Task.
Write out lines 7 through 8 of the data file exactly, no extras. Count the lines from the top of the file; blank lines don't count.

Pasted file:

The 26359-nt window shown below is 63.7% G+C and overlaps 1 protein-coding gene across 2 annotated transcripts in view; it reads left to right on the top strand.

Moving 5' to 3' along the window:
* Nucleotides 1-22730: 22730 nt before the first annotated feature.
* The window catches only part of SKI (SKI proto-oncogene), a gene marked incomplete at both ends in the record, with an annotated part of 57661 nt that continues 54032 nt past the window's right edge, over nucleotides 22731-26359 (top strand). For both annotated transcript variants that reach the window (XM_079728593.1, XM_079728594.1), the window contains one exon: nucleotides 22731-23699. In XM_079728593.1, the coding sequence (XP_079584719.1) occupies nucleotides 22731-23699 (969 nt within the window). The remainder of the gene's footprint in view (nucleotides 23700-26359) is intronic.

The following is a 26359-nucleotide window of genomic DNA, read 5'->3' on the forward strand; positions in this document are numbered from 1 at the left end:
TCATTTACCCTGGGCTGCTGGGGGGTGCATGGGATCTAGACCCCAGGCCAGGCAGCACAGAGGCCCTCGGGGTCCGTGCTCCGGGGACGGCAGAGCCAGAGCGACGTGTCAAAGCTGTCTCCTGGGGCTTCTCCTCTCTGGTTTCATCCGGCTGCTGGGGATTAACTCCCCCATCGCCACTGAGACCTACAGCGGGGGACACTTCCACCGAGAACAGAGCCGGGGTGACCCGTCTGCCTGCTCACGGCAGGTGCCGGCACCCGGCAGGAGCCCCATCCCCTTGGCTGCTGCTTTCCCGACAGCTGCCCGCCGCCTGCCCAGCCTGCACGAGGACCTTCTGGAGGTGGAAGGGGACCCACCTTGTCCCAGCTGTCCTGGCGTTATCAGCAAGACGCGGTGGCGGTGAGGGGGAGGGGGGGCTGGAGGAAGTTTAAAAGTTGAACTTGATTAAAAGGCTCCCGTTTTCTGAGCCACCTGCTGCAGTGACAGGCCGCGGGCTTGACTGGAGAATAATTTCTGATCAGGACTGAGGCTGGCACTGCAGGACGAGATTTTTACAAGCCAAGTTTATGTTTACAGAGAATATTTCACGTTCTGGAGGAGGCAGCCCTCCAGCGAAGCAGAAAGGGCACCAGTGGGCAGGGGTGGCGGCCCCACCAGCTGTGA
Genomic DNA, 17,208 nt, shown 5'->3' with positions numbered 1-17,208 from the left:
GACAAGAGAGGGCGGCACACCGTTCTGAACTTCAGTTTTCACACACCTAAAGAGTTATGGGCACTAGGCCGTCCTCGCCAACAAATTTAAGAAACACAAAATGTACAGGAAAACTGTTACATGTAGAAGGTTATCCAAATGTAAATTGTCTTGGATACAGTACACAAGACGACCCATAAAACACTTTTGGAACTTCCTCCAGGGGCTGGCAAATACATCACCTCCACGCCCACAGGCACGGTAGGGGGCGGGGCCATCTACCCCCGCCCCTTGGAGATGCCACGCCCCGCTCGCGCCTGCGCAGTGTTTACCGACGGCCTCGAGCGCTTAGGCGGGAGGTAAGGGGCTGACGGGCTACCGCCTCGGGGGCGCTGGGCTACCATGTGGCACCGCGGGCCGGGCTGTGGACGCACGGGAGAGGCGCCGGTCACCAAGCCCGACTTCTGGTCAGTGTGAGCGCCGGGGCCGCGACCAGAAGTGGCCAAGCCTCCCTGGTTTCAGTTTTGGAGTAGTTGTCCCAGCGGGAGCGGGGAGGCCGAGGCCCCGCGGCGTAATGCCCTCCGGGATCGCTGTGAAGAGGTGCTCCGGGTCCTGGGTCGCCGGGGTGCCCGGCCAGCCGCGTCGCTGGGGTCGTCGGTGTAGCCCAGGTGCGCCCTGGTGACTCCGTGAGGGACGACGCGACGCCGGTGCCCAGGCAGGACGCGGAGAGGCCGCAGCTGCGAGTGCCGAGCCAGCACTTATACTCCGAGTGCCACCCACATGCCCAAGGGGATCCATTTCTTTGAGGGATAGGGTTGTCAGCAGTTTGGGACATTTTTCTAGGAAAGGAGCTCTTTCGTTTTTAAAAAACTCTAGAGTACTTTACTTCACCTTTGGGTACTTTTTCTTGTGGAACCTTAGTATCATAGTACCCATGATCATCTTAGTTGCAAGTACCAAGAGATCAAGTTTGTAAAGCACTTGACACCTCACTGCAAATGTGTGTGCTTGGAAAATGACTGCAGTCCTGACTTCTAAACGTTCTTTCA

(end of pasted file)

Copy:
Genomic DNA, 17,208 nt, shown 5'->3' with positions numbered 1-17,208 from the left:
GACAAGAGAGGGCGGCACACCGTTCTGAACTTCAGTTTTCACACACCTAAAGAGTTATGGGCACTAGGCCGTCCTCGCCAACAAATTTAAGAAACACAAAATGTACAGGAAAACTGTTACATGTAGAAGGTTATCCAAATGTAAATTGTCTTGGATACAGTACACAAGACGACCCATAAAACACTTTTGGAACTTCCTCCAGGGGCTGGCAAATACATCACCTCCACGCCCACAGGCACGGTAGGGGGCGGGGCCATCTACCCCCGCCCCTTGGAGATGCCACGCCCCGCTCGCGCCTGCGCAGTGTTTACCGACGGCCTCGAGCGCTTAGGCGGGAGGTAAGGGGCTGACGGGCTACCGCCTCGGGGGCGCTGGGCTACCATGTGGCACCGCGGGCCGGGCTGTGGACGCACGGGAGAGGCGCCGGTCACCAAGCCCGACTTCTGGTCAGTGTGAGCGCCGGGGCCGCGACCAGAAGTGGCCAAGCCTCCCTGGTTTCAGTTTTGGAGTAGTTGTCCCAGCGGGAGCGGGGAGGCCGAGGCCCCGCGGCGTAATGCCCTCCGGGATCGCTGTGAAGAGGTGCTCCGGGTCCTGGGTCGCCGGGGTGCCCGGCCAGCCGCGTCGCTGGGGTCGTCGGTGTAGCCCAGGTGCGCCCTGGTGACTCCGTGAGGGACGACGCGACGCCGGTGCCCAGGCAGGACGCGGAGAGGCCGCAGCTGCGAGTGCCGAGCCAGCACTTATACTCCGAGTGCCACCCACATGCCCAAGGGGATCCATTTCTTTGAGGGATAGGGTTGTCAGCAGTTTGGGACATTTTTCTAGGAAAGGAGCTCTTTCGTTTTTAAAAAACTCTAGAGTACTTTACTTCACCTTTGGGTACTTTTTCTTGTGGAACCTTAGTATCATAGTACCCATGATCATCTTAGTTGCAAGTACCAAGAGATCAAGTTTGTAAAGCACTTGACACCTCACTGCAAATGTGTGTGCTTGGAAAATGACTGCAGTCCTGACTTCTAAACGTTCTTTCA